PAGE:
Agency will sell more licenses to hunt bears in Roaring Fork Valley
State wildlife officials will allow more black bear hunting in the Roaring Fork Valley this late summer and fall in an effort to ease the soaring number of conflicts with humans.
The Colorado Division of Wildlife increased the number of licenses it will sell to hunters for the bear season, which starts Sept. 2, according to agency spokesman Randy Hampton. The wildlife division sold 585 licenses in the Roaring Fork and Eagle valleys last year. That will increase by 45 licenses, or 7.5 percent, to 630 total available this year.
There were 39 black bears “harvested” by hunters in the two valleys last year, according to Hampton. Data on the wildlife division’s website indicates 15 of those bears were taken in game units in the Roaring Fork Valley.
Area Wildlife Manager Perry Will said he supports increased bear hunting but doesn’t expect it to eliminate the problems in Aspen with bears breaking into locked houses to find food.
“Will it alleviate all the problems? Of course not,” Will said. “Will it ease them? Sure.”
Hunters are more likely to kill the bears that are in the backcountry, doing what bears do naturally, rather than killing the bears that are looking for handouts in town.
“You can’t hunt in downtown Aspen,” Hampton said. “The success rates would be high, but you can’t hunt in Aspen.”
Nevertheless, Will noted that hunting in the backcountry makes habitat available to other bears. Hunting is a critical tool used for game management, such as keeping populations in tune with habitat, he said. In the case of black bears, maybe greater hunting and a smaller population means fewer bears coming to town in search of food.
“We’d rather have sport hunting than the DOW dealing with them, that’s for sure,” Will said.
Wildlife officers have killed four bears in Aspen and one in Basalt so far this year. The targeted bears have broken into homes and been in contact with humans too many times under the agency’s rules. Will said Monday was a “bad night” for human-bear conflicts in Aspen. Bears broke into a few more homes with locked doors and windows, he said. No additional bears were killed Monday, but one was trapped and relocated.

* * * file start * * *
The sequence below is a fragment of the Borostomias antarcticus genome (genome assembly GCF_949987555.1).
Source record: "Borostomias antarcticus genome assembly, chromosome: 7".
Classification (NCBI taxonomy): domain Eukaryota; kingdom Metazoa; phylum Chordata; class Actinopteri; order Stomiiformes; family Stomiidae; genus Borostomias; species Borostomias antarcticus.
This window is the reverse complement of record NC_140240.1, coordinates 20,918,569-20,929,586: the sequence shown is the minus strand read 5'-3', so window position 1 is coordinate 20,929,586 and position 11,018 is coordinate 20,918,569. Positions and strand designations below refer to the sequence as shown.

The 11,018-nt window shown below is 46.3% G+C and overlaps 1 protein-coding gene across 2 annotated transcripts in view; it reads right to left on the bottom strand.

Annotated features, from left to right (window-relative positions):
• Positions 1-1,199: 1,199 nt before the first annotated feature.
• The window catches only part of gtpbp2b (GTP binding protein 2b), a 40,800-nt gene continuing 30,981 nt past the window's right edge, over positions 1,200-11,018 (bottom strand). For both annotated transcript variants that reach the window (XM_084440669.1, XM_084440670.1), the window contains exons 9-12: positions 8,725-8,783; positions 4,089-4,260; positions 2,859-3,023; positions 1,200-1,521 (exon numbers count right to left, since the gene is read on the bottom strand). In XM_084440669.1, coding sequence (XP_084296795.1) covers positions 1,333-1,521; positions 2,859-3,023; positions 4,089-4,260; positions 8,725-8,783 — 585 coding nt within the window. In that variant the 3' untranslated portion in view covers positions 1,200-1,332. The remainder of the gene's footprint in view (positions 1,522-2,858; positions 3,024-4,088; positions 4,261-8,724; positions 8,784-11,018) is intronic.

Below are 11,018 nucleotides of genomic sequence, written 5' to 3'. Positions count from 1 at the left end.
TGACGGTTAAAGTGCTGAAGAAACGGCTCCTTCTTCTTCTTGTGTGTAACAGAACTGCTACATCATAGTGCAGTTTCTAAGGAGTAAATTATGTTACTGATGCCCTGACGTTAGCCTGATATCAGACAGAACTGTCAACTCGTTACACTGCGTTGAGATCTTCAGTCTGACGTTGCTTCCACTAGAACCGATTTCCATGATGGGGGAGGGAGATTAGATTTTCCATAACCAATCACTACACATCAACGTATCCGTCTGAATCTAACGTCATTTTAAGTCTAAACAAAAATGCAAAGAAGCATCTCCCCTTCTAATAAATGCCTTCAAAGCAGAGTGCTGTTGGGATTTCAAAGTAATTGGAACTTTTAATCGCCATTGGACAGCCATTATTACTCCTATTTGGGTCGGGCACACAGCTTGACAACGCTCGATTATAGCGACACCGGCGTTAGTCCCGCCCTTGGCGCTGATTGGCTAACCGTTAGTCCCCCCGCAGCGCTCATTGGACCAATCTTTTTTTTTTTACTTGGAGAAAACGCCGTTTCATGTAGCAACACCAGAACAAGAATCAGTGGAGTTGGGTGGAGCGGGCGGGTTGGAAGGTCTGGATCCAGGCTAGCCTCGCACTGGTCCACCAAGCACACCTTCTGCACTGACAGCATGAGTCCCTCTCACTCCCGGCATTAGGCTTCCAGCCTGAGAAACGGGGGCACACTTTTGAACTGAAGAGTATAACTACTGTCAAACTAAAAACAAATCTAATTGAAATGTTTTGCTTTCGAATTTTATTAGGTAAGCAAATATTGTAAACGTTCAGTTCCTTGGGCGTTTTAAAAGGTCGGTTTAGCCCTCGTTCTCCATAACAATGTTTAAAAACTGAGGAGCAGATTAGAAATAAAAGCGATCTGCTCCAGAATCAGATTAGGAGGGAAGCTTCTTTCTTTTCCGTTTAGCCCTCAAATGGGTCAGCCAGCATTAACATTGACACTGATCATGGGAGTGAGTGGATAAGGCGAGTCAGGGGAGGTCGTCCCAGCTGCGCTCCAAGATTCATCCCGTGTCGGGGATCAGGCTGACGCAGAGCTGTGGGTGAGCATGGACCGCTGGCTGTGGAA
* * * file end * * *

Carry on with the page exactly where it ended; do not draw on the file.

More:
Some observers of the conflicts between bears and humans in Aspen have called for the resurrection of a spring bear hunt to cull the bear population. That’s out of the wildlife division’s hands. The spring hunt was abolished by a state constitutional amendment that was approved by Colorado voters in the early 1990s. It would require another vote to overturn that amendment.
The late summer and fall hunt wasn’t affected. The initial season with limited licenses for black bear hunting is Sept. 2-30; archery season is Sept. 2-27; and muzzle loading season is Sept. 12-20. In addition, there are four rifle seasons that coincide with the elk and deer season. The last of those four seasons is Nov. 11-15.
Bear licenses are $41 for residents of Colorado, $251 for non-residents.
In addition to the 630 black bear licenses that are available this year, Will can issue a limited number of discretionary licenses, particularly to target problem bears during the scheduled season. Will said if a person comes to him with a complaint about a bear on their property, he will urge them to find someone with a license to hunt the bear. If that isn’t possible, he will issue one of the discretionary licenses to allow a hunter to deal with the issue.
“It’s sort of the last option,” he said.
Roughly 50 of those special licenses are available. Again, the licenses don’t permit hunting where it is prohibited, like within the Aspen city limits.
Wildlife division officials will examine results of this year’s bear hunt to establish the number of licenses to be sold the following year. Will said wildlife managers don’t want the harvest to exceed 40 percent of the estimated number of females of breeding age. Topping that number can too greatly impact the bear population.
But given the severity of the conflicts in Aspen, he anticipates supporting another increase in the number of licenses sold next year.
Support Local Journalism
Support Local Journalism
Readers around Glenwood Springs and Garfield County make the Post Independent’s work possible. Your financial contribution supports our efforts to deliver quality, locally relevant journalism.
Now more than ever, your support is critical to help us keep our community informed about the evolving coronavirus pandemic and the impact it is having locally. Every contribution, however large or small, will make a difference.
Each donation will be used exclusively for the development and creation of increased news coverage.
Start a dialogue, stay on topic and be civil.
If you don't follow the rules, your comment may be deleted.
User Legend: Moderator Trusted User
Grand Valley hosted a triangular Saturday, taking down Glenwood Springs and Paonia in team scores.